Gondolen - at Slussen (between Franzen and French Quarter/Marie Laveau). Also classics with stunning view.
I haven't been to the Tiki bar yet. It is recently opened, in a restaurant called Grill which is part of the F-12 group, that also includes Bar Rouge I mentioned. Haven't had drinks at Nybrogatan 38 either, but I think it is a very good place for causal dining.
Those are the ones on top of my mind, hope it helps.
Just wanted to thank everyone again for all of the recommendations on this thread. Returned home last night from an awesome trip.
Various highlights, in no particular order, both on topic of this thread and slightly off topic (I'll mention restaurants and a couple of food shops as well as drinks and drink-specific things):
This was simply an amazing meal in every respect. My colleague and I were shown to the counter overlooking the kitchen, upon which chef Frantzen and a few members of his staff immediately came over and started chatting with us. I've never experienced such a friendly atmosphere in an upscale restaurant, and it continued throughout the entire meal. (16 courses, I think? I lost count at some point. We opted for the wine pairing. Luckily, we have some photo evidence!) We were given deep and detailed explanations of every dish, and when we had questions about specific ingredients the staff readily willing to present us with little samples to try on their own.
Highlights of this meal included a lamb tartare, which was torched in front of us using some Japanese charcoal, a beautiful scallop dish presented three ways, a "bread" course of fermented rye soup, a composed salad of various vegetables from the restaurant's farm that was topped at the last minute with fresh butter mixed with herbs (the best vegetable dish I've ever had), and a broth that accompanied one of the courses, which tasted like excellent beef stock but which chef Frantzen said was in fact prepared using cabbage that they "cooked the hell out of." (I should add that this broth was so amazing that we asked for a second serving -- something I would never consider doing when having a tasting menu anywhere else -- and they happily obliged.)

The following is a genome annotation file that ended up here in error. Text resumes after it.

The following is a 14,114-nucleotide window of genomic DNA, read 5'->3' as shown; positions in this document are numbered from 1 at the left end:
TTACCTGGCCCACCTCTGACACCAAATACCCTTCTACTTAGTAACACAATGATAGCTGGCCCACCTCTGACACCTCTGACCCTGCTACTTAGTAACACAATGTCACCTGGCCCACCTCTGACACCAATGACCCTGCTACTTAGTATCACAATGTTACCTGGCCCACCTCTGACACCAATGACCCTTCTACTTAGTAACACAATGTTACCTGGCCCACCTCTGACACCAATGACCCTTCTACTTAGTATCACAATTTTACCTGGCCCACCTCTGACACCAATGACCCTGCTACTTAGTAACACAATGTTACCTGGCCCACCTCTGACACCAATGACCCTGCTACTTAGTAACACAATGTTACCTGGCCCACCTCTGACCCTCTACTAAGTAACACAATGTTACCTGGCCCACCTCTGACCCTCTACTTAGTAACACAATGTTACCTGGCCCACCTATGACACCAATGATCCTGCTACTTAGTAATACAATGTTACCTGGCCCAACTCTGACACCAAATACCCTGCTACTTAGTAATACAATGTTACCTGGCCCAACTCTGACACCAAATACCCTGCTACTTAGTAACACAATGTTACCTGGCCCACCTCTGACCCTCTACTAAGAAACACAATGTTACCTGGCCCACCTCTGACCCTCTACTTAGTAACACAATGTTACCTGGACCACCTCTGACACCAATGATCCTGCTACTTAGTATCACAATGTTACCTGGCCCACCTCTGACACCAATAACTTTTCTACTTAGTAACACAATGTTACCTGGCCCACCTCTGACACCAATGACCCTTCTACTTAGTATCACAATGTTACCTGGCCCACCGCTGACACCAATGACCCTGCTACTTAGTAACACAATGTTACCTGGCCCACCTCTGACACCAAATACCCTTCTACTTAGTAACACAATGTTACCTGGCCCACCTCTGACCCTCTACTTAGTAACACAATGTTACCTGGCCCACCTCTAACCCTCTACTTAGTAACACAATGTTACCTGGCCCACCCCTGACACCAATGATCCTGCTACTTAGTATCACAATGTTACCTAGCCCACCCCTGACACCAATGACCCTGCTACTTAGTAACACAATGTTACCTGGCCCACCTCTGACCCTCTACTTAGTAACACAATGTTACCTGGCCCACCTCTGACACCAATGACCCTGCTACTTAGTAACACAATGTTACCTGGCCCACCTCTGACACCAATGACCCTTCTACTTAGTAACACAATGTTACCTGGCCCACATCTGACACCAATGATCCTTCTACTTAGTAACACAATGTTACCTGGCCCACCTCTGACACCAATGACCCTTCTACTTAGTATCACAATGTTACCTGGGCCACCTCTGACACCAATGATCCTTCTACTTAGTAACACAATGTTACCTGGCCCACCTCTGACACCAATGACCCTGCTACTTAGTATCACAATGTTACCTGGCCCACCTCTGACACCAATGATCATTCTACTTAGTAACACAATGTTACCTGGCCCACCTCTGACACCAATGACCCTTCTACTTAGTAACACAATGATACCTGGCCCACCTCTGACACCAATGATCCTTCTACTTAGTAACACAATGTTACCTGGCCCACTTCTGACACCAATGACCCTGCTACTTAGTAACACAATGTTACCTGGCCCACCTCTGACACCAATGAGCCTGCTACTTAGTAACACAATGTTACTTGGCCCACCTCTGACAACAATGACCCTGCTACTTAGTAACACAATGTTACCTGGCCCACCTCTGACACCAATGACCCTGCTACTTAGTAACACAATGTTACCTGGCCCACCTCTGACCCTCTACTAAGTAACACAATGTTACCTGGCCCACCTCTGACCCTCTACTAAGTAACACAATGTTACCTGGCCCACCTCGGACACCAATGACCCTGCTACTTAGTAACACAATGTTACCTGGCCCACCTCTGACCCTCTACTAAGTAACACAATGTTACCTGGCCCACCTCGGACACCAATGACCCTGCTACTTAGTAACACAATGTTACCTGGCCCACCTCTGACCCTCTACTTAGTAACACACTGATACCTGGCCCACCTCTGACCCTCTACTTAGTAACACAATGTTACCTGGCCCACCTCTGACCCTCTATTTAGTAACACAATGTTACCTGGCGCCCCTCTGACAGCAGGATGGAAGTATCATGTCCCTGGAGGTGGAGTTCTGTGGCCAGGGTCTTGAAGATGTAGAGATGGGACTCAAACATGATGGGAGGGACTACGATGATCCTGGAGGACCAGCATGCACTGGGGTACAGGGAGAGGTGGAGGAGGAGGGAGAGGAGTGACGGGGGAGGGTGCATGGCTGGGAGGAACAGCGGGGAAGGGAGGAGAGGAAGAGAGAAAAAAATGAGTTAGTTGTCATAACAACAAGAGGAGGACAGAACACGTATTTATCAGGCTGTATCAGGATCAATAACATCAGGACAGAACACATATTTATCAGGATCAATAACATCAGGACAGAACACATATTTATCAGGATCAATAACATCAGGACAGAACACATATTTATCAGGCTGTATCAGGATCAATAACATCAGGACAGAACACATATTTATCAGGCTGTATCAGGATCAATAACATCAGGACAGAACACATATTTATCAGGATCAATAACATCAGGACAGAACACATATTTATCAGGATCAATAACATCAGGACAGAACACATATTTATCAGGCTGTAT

At the end of the meal, we were asking some questions about Stockholm attractions and chef Frantzen wrote us a list of his favorite places to eat and drink. How many chefs would take the time to do that for a customer, in the middle of service? And then the bill came... I was too happy at the time to mind the fact that I'd just had what I believe to be the most expensive meal of my life. (Certainly the most expensive on my own dime!) The next morning, looking back at my credit card bill, I had a moment of slight remorse. But then I decided that it was worth every penny. An amazing experience and I hope to return some day.
After dinner at Frantzen we decided to walk across the street to the bar associated with the restaurant. We sat at the bar in front of a bartender named Oscar, who was both equally as congenial as the restaurant staff and was also an excellent barman. During our three hours or so at his bar Oscar made us several drinks (a few too many, perhaps), including a flight of test Negroni variations, culminating in a Negroni punch, when I mentioned that it is my favorite cocktail. (Oscar shares a love for all things Campari.)
Much like the restaurant, we were made to feel quite at home, in a way that I previously rarely have at any eating or drinking establishment. These guys have service completely nailed down -- not to mention great cocktails -- and if I ever get the chance I will return to Corner Club without a moment's hesitation.
I tried to go to Little Quarter the next night (Sunday), but unfortunately as it turns out that bar is only open Wednesday through Saturday. It was raining and we had a couple of hours to kill prior to dinner, so we opted to stay and drink at the main bar.
Service was, at first, quite slow and dismissive. After our first round both of the bartenders disappeared, and it was almost 45 minutes before we were able to order again. I was about to write off the whole place as a failure, when our bartender reappared and I asked him what kinds of vermouth he had available for a Negroni. (Can you see a trend here?)
This completely changed the attitude, and suddenly my friend and I found ourselves presented with tastings of various vermouths, including a very interesting 100 year anniversary edition of Martini, which I've never seen before and which is far superior to the brand's usual offering. (It reminds me of Carpano, but with an interesting final note I couldn't quite place but that reminded me somehow of grains of paradise.)